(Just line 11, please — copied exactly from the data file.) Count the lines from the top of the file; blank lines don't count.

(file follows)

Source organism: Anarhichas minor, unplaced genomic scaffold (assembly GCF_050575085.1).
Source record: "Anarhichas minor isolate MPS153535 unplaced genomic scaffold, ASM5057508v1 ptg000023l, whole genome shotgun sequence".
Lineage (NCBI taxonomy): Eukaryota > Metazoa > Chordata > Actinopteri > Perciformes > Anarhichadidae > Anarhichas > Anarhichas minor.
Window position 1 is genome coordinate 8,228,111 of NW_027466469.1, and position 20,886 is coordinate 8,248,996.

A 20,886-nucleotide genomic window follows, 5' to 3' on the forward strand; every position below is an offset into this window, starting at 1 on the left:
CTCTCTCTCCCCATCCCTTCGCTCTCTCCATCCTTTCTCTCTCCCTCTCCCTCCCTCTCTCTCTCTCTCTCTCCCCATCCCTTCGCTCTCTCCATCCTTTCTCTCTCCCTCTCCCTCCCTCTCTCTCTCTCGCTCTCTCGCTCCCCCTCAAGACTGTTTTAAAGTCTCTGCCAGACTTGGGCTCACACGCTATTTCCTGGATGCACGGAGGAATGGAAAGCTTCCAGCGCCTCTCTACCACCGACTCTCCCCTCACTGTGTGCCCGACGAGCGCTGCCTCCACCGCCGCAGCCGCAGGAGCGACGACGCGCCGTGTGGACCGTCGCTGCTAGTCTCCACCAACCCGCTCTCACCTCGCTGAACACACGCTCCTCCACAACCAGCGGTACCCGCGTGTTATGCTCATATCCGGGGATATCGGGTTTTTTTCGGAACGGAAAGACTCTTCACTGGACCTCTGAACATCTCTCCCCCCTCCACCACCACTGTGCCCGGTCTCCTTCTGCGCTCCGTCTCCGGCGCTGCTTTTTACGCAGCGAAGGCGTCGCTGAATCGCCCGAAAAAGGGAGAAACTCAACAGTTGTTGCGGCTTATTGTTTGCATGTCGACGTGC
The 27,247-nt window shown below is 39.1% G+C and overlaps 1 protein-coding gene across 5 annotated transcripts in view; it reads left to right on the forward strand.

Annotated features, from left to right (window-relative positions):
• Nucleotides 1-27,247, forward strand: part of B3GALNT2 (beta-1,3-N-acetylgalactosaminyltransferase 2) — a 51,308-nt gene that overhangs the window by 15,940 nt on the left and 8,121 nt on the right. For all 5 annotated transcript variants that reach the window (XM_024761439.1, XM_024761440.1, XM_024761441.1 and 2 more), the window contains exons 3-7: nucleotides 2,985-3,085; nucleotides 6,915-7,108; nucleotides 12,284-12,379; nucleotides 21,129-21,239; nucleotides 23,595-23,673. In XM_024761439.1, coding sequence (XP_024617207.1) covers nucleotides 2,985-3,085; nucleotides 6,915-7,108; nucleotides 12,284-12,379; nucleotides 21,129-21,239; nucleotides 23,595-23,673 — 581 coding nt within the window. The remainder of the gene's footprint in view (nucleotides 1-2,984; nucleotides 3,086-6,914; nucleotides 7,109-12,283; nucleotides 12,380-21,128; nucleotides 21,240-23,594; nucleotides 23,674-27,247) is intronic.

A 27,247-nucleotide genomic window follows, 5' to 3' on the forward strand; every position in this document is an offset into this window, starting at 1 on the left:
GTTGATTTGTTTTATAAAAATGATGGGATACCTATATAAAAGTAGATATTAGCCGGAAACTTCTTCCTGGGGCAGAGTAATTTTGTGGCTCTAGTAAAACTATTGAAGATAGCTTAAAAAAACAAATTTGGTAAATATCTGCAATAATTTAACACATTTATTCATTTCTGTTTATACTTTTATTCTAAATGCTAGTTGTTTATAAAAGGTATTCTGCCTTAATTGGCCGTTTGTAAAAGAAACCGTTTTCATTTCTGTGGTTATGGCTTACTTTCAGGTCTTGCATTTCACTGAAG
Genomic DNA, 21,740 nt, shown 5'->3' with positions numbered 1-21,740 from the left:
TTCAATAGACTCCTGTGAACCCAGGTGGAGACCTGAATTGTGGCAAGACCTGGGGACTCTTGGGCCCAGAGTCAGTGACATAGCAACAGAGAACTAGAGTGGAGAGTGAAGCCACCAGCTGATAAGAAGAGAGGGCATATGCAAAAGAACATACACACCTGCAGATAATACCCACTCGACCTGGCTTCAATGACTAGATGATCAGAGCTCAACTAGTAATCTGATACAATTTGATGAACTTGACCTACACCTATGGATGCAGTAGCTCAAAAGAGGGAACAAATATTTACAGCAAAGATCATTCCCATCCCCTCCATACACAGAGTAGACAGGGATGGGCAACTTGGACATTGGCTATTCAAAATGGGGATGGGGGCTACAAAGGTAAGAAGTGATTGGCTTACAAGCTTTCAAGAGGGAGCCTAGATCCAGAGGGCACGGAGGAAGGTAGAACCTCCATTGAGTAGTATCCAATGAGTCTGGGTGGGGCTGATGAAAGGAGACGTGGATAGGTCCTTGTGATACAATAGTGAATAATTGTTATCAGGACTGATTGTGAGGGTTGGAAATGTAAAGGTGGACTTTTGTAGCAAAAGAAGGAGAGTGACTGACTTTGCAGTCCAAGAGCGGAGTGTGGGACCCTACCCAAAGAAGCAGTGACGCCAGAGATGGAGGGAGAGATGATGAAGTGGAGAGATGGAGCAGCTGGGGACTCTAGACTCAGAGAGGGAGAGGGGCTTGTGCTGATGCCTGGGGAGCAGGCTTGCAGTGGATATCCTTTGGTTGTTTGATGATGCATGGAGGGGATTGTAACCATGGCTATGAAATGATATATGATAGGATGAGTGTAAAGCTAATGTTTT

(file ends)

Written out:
GTTGATTTGTTTTATAAAAATGATGGGATACCTATATAAAAGTAGATATTAGCCGGAAACTTCTTCCTGGGGCAGAGTAATTTTGTGGCTCTAGTAAAACTATTGAAGATAGCTTAAAAAAACAAATTTGGTAAATATCTGCAATAATTTAACACATTTATTCATTTCTGTTTATACTTTTATTCTAAATGCTAGTTGTTTATAAAAGGTATTCTGCCTTAATTGGCCGTTTGTAAAAGAAACCGTTTTCATTTCTGTGGTTATGGCTTACTTTCAGGTCTTGCATTTCACTGAAG